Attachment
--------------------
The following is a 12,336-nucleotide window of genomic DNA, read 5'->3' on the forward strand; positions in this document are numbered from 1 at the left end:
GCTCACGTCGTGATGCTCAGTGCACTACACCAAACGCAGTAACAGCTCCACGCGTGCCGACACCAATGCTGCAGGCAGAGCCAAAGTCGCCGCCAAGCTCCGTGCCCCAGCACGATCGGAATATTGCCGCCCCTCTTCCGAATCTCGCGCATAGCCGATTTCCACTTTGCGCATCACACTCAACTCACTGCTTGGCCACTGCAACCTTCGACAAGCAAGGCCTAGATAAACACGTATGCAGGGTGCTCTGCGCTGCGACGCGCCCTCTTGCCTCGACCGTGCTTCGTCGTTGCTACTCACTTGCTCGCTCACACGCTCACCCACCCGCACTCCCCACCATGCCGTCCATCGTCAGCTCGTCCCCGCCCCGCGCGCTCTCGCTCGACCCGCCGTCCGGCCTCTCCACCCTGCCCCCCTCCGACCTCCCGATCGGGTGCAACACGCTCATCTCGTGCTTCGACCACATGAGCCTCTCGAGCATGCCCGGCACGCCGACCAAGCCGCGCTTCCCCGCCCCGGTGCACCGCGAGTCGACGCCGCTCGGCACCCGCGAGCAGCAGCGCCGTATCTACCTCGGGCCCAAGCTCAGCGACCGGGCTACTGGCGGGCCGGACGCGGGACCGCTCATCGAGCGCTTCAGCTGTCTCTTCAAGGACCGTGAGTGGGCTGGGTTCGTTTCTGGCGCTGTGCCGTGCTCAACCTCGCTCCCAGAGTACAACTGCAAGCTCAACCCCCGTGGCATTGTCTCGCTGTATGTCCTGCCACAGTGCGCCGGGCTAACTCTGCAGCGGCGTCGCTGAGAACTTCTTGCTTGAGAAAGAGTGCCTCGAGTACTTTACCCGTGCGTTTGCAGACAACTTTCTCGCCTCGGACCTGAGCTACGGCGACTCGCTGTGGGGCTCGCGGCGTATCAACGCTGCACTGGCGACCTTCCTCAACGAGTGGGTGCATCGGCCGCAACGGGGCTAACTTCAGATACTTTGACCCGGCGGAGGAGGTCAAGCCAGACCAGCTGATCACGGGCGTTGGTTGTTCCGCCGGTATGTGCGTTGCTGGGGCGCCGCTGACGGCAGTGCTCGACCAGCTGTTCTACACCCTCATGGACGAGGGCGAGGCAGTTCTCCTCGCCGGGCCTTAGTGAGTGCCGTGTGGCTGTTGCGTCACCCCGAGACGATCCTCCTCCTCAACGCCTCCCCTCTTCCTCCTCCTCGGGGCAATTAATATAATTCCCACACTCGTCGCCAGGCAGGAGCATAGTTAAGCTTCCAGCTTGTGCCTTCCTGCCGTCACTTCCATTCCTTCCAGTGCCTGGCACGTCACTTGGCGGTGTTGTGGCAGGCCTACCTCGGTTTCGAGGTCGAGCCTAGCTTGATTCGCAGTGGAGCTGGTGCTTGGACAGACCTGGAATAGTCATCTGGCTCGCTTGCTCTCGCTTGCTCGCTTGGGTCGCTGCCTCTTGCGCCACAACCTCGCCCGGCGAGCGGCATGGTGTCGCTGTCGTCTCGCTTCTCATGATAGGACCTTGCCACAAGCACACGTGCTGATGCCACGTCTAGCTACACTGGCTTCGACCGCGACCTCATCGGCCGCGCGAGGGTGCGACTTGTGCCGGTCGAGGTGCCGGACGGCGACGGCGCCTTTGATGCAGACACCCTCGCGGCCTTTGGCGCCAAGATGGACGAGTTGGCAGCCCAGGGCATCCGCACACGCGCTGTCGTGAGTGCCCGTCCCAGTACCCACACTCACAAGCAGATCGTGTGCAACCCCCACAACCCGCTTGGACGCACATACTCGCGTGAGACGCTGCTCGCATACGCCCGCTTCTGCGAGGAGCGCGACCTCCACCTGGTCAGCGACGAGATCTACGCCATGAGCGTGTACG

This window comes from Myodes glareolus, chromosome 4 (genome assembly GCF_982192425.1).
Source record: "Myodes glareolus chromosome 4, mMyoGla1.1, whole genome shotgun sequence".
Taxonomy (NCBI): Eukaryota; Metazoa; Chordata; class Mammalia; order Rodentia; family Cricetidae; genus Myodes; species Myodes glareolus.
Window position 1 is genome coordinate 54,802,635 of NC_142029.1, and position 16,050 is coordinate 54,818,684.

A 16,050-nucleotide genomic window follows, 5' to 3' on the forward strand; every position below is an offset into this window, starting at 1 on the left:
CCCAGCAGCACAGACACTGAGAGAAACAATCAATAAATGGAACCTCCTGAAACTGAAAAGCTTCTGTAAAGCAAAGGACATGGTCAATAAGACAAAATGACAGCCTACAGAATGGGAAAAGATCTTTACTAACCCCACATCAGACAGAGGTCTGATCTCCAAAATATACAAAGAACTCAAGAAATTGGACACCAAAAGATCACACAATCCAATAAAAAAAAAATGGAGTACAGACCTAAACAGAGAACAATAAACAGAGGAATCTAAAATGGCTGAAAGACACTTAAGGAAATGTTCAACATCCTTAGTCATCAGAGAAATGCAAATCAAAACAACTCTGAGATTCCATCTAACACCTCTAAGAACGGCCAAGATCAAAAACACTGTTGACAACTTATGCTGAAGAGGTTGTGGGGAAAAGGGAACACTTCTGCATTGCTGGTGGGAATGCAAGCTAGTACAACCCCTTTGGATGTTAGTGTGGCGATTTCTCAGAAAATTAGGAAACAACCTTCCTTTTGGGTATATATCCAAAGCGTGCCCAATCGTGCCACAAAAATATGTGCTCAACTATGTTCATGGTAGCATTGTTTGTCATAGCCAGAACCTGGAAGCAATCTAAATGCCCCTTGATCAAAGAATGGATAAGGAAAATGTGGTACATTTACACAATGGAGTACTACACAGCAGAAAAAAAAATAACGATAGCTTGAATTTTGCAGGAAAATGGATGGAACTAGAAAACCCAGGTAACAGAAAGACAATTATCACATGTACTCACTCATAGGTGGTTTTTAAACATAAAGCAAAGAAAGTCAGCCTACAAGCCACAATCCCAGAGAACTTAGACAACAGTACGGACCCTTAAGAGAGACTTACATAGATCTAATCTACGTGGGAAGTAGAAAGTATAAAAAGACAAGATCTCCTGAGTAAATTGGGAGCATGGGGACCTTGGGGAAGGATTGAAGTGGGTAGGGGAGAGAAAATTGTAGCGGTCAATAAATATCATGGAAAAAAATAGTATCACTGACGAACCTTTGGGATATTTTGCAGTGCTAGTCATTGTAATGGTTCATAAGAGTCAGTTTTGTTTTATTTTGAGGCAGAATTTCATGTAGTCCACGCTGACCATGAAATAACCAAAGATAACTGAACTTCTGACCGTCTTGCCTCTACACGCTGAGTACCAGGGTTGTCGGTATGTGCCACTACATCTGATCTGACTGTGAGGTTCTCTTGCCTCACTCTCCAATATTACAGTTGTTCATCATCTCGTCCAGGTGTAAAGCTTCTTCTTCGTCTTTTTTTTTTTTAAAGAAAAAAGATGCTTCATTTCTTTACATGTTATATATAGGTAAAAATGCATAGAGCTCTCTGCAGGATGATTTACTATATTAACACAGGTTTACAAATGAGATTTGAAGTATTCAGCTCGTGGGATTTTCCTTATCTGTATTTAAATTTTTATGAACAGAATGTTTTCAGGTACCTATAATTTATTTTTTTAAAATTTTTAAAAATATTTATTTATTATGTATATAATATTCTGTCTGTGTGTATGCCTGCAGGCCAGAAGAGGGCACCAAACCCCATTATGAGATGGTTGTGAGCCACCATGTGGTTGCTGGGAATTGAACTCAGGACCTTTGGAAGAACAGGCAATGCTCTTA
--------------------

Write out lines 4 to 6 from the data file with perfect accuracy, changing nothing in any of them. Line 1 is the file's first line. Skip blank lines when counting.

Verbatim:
Source record: "Myodes glareolus chromosome 4, mMyoGla1.1, whole genome shotgun sequence".
Taxonomy (NCBI): Eukaryota; Metazoa; Chordata; class Mammalia; order Rodentia; family Cricetidae; genus Myodes; species Myodes glareolus.
Window position 1 is genome coordinate 54,802,635 of NC_142029.1, and position 16,050 is coordinate 54,818,684.